Gov. Robert Bentley said removing four Confederate flags from the state Capitol was the “right thing to do” and that the state didn’t need to go through a fight over the banners.
“It’s so important that we present an image in Alabama that things are different today than they were in 1963,” Bentley said.
In an interview with The Associated Press, Bentley said he stood behind his decision to remove the flags last week. Bentley said he wanted to head off controversy about the flags in Alabama, saying a fight would be a distraction in a state trying to lure companies from the across the nation and the globe to locate to the Deep South state.
The governor said he understands people are divided over the flag. Some see it as history. Others as hate. But he said avoiding a fight was best for all Alabamians.
“I understand how people feel about the flag,” Bentley said. “But I also know, unfortunately, some hate organizations have co-opted that battle flag, and so by doing that, it is a symbol of hate and bigotry to a lot of people in our state, both black and white.”
Calls to remove Confederate symbols that dot the South reignited after the racially motivated massacre of nine people at a black church in South Carolina. Authorities say the white suspect, Dylann Storm Roof, posed in photos displaying Confederate flags and burning or desecrating U.S. flags.
The four flags, including the iconic Confederate battle flag of a blue X on a field of red, since 1994 flew next to a century-old monument to Confederate soldiers on the Alabama Capitol grounds.
The governor made the decision quickly last week, as attention shifted from South Carolina to other southern states.
Hours after the flags came down, Bentley announced that Google planned to convert an old coal-burning power plant in Alabama into a sleek $600 million data center. The decision to take the flags down had nothing to do with the Google announcement, but the governor said economic development was part of the reason to avoid a fight.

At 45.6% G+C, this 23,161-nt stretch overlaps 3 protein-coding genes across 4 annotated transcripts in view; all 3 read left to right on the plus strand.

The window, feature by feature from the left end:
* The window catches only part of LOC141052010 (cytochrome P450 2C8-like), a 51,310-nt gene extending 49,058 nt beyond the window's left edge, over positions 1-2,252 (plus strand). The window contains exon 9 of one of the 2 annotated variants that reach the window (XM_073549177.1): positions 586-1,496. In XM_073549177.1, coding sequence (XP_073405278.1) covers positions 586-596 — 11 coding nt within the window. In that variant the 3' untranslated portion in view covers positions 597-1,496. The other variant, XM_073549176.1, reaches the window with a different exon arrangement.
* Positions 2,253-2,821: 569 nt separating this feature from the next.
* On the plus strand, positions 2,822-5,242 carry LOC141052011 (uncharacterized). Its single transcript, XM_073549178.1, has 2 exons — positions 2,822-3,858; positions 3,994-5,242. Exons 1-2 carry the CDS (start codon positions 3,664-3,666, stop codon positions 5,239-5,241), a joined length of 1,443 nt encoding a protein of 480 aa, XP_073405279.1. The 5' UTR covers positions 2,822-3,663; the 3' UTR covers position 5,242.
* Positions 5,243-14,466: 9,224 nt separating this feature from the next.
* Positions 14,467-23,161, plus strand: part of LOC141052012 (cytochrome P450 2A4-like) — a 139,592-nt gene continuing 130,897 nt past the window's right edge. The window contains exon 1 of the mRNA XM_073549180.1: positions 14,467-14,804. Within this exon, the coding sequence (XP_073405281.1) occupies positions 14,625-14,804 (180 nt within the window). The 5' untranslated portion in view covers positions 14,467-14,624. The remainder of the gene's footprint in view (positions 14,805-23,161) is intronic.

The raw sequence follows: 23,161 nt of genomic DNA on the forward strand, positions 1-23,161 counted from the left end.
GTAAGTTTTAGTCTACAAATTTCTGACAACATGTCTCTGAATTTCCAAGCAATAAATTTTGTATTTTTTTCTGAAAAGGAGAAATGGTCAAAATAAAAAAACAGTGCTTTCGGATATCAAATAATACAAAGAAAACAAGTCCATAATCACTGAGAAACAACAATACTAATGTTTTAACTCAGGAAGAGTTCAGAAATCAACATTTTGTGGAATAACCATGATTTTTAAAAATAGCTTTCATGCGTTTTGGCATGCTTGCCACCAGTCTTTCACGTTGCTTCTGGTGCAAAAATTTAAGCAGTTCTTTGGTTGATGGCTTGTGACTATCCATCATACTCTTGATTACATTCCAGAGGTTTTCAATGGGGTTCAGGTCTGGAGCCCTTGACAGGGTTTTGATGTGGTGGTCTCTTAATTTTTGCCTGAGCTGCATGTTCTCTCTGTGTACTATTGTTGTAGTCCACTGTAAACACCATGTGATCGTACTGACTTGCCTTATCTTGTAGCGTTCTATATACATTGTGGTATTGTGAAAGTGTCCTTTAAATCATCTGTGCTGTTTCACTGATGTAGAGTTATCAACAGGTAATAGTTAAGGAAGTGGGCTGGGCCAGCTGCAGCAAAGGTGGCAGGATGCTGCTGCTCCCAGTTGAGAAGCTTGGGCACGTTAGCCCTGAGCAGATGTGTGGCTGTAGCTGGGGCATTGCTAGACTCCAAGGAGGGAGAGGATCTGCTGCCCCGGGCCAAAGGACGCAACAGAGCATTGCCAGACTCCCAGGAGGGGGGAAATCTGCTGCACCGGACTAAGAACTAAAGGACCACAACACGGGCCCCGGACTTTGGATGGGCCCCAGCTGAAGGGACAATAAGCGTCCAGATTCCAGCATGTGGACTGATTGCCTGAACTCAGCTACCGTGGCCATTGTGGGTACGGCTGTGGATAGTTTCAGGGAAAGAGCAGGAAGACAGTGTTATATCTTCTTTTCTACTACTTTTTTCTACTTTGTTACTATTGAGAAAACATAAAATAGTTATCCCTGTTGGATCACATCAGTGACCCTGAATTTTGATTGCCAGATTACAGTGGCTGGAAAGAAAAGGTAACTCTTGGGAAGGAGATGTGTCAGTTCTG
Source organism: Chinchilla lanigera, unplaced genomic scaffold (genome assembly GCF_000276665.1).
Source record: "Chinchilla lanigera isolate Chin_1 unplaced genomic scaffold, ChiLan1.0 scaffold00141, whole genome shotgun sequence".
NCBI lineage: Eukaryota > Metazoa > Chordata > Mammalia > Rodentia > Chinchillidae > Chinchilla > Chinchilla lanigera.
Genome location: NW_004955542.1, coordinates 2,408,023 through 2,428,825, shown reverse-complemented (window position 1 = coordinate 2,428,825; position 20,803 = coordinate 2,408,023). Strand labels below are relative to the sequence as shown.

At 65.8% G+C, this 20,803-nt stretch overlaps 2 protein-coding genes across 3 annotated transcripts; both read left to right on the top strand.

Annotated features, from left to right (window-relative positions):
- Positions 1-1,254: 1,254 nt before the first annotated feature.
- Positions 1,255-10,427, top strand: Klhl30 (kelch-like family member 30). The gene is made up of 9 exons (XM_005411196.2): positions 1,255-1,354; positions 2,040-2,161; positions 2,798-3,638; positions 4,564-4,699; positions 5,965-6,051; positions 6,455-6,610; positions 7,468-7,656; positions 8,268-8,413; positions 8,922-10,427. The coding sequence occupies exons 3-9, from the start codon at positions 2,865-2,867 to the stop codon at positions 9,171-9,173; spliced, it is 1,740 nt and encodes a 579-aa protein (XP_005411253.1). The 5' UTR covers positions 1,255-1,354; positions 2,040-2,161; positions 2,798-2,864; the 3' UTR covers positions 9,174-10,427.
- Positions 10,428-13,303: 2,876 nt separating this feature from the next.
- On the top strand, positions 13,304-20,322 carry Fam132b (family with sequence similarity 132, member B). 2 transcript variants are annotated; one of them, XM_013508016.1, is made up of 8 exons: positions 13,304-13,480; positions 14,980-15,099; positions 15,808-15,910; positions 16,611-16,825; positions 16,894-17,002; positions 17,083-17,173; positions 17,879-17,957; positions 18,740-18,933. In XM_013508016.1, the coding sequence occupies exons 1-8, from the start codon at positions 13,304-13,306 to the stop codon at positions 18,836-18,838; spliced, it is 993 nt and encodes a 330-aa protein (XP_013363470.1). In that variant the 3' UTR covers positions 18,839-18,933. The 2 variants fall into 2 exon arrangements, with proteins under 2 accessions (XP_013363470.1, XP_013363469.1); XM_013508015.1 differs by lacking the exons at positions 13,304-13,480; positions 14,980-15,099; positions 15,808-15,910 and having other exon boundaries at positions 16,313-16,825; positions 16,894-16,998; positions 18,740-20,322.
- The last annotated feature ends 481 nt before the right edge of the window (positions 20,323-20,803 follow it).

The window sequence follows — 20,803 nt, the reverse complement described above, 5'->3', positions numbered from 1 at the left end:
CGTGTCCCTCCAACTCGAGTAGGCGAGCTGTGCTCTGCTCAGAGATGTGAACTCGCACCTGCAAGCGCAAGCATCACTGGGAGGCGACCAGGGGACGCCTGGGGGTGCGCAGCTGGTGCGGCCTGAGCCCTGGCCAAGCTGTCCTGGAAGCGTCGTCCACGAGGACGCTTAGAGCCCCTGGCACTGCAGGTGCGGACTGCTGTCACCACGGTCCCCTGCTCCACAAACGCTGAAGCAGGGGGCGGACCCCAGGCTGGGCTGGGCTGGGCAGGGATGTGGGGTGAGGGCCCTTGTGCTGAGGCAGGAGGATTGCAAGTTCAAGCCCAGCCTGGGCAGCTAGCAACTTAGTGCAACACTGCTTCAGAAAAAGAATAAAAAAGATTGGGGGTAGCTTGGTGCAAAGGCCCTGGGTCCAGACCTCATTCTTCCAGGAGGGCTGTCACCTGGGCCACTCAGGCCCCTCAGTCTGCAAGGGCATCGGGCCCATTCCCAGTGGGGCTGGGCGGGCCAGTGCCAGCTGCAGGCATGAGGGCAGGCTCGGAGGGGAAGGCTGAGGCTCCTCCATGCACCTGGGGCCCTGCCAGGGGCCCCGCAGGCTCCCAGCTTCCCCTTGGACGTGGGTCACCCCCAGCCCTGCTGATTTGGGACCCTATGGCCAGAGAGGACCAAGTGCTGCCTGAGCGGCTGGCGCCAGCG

“I want companies from other parts of the world to see Alabama in a different light than what they study about in the history books,” Bentley said. “Feeding families is a lot more important to them then whether the Confederate battle flag flies over that monument out there.”
Former Gov. George C. Wallace in 1963 ordered the battle flag hoisted over the Capitol dome during a fight with the federal government over ending school segregation. Gov Jim Folsom ordered that the flag taken down 20 years later. However, the flags were placed at the monument in 1994.
Bentley drew both praise and scorn for his decision.
A crowd of about 300 gathered outside the Alabama Capitol last Saturday to protest the removal of the flags they saw as a banner of southern pride.
“Once these flags come back up, they will never take them down again. Mr. Bentley, you wanted a fight on your hands, you got one now buddy,” Andy Bodenheimer told the crowd.
State Sen. Hank Sanders – one of 14 African-American legislators, arrested for trespassing in 1988 when they tried to yank down a Confederate flag that flew atop the Alabama Capitol dome – praised Bentley. Sanders called for other symbols of the Confederacy to come down, but Bentley said he would not support removal of all vestiges of the Confederacy. The statue of Confederacy president Jefferson Davis will stay, he said.
“We’re not going to do that, because that is our history,” Bentley said.
Republished with permission of The Associated Press.